depending on polarity. Interpretation is the responsibility
    of the user.
  9. Jerry G.

    Jerry G. Guest

    What are you measuring? It must be some type of device that is
    polarity sensitive.

    Jerry G.
  10. Asimov

    Asimov Guest

    "slight" bravely wrote to "All" (19 Dec 04 21:58:00)
    --- on the heady topic of "multimeter question"

    sl> From: slight <>
    sl> Subject: multimeter question
    sl> Xref: aeinews

    sl> When i measure resistances with my dmm, i get a different reading if i
    sl> swap the leads around.
    sl> Is this normal?

    Stray AC being picked up by nearby objects and your body. The DMM
    analog to digital converter should integrate the AC to zero but it
    gets rectified differently depending on which part of the complicated
    external path is effectively grounded. The problem is worse with
    higher value resistors as you noticed. Try to mount a grounded sheet
    of metal under your desk or rubber mat to form a ground plane. This
    tends to help a lot. In-circuit readings will obviously be distorted
    by non-linear junctions (diodes, electros, etc). Most DMM's use a very
    low voltage source to avoid this and better DMM's have a setting to
    bias diodes if needed.


    .... Of course it's grounded!, ...YEEEEEAAAAAAAAHHHHHHHH!!!!
  11. James Sweet

    James Sweet Guest

    If there's a capacitor in the circuit it can be charged by the ohm meter and
    give a false reading when the leads are reversed. You can often get a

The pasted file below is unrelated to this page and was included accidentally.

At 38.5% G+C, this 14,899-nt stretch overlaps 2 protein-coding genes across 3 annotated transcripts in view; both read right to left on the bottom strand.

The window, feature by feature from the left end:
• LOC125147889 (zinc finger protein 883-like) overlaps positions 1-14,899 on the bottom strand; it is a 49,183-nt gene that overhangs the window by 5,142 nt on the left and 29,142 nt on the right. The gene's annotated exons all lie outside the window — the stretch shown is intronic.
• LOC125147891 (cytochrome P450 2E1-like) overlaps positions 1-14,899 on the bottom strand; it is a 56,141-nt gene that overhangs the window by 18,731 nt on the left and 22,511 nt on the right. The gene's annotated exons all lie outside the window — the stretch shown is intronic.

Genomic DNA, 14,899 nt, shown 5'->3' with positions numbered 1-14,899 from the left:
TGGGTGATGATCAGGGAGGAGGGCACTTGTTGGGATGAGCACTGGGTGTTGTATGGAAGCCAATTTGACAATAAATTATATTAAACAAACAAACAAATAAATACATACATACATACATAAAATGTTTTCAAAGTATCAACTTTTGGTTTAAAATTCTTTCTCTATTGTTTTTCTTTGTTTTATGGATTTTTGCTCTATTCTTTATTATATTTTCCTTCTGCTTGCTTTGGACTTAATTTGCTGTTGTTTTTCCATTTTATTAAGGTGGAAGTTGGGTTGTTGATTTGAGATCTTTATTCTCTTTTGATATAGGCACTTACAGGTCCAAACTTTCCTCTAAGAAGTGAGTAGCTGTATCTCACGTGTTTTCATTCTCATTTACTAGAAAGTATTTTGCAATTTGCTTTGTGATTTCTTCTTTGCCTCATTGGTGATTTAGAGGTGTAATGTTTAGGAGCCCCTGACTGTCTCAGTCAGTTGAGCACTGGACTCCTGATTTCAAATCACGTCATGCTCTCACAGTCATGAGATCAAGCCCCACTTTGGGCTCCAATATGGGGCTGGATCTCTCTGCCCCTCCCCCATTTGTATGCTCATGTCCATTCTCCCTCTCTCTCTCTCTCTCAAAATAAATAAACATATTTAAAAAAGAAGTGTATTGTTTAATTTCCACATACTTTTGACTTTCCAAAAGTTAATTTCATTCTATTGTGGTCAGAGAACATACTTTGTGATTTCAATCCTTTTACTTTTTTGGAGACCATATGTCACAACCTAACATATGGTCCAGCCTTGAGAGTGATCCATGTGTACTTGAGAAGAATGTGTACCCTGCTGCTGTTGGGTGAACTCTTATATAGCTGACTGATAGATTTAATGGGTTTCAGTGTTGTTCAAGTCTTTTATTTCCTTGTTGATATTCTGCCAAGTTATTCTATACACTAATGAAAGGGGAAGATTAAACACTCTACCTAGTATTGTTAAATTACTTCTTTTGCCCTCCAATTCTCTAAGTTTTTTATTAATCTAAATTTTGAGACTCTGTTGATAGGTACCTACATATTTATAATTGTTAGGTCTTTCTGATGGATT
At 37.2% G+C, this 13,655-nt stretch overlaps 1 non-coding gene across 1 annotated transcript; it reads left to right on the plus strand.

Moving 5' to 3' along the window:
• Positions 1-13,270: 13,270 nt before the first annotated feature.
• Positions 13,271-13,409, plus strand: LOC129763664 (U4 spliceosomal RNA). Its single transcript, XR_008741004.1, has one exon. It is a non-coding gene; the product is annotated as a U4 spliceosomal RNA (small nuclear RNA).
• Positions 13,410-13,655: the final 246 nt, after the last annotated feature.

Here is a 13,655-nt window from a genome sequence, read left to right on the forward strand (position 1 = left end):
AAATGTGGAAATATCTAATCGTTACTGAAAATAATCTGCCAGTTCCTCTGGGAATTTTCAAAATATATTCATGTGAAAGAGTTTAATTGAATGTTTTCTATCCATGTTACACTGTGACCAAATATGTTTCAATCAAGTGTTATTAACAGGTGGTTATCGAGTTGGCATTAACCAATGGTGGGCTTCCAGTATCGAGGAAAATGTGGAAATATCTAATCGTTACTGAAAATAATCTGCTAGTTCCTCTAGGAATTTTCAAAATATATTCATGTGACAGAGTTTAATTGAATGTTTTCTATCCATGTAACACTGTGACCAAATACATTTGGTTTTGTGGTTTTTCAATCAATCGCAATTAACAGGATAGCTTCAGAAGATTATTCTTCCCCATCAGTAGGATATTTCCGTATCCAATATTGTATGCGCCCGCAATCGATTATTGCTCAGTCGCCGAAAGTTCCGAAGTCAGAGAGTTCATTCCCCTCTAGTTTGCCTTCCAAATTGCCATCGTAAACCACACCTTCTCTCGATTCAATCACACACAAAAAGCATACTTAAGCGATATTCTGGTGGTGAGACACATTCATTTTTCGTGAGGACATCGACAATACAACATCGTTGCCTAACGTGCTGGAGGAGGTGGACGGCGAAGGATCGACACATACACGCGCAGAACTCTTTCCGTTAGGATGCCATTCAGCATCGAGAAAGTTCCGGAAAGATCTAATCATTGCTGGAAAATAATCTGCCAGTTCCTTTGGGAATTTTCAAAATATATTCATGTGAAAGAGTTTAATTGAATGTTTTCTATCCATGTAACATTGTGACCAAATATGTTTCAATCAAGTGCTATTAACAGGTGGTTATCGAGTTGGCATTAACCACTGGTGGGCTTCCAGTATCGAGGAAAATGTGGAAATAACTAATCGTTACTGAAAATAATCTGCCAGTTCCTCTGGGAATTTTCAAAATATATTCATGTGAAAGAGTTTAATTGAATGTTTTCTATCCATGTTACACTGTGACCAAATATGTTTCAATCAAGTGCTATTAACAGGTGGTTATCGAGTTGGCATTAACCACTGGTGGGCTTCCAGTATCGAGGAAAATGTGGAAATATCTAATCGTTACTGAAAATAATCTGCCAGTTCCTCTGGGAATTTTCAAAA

ballpark reading in circuit, but you have to remove a resistor at least at
    one end to get an accurate reading.
  12. budgie

    budgie Guest

    Not really. Most half-decent DMMs have some ranges which use a source voltage
    below the conduction threshold of (at least silicon) semiconductor junctions.
    There is ususally some marking on the DMM face which will indicate which ranges
    will/won't bias a diode into conduction.

    OTOH most el cheapo DMMs lack this feature.
  13. Jim Adney

    Jim Adney Guest

    You are correct about the reason for the difference.

    All Ohmmeters put some voltage across the circuit, then measure the
    current and calculate the resistance. All Ohmmeters do not, however,
    use the same test voltage.

    Many of the Flukes (as well as many other good quality meters) use a
    test voltage that is below a semiconductor breakover voltage. This is
    done precisely so that you are more likely to get a useful reading
    when you try to measure something in-circuit.

    Which model Fluke have you been looking at?

  14. slight

    slight Guest

    the 187/189 looks really good but a bit beyond the budget.
    probably the 73. negotiations with santa continue.
  15. Jim Adney

    Jim Adney Guest

    The 73 is a good choice. I also like the 23, if they still make it.
    Both use low voltage for the resistance tests, and use a higher
    voltage to test P-N junctions.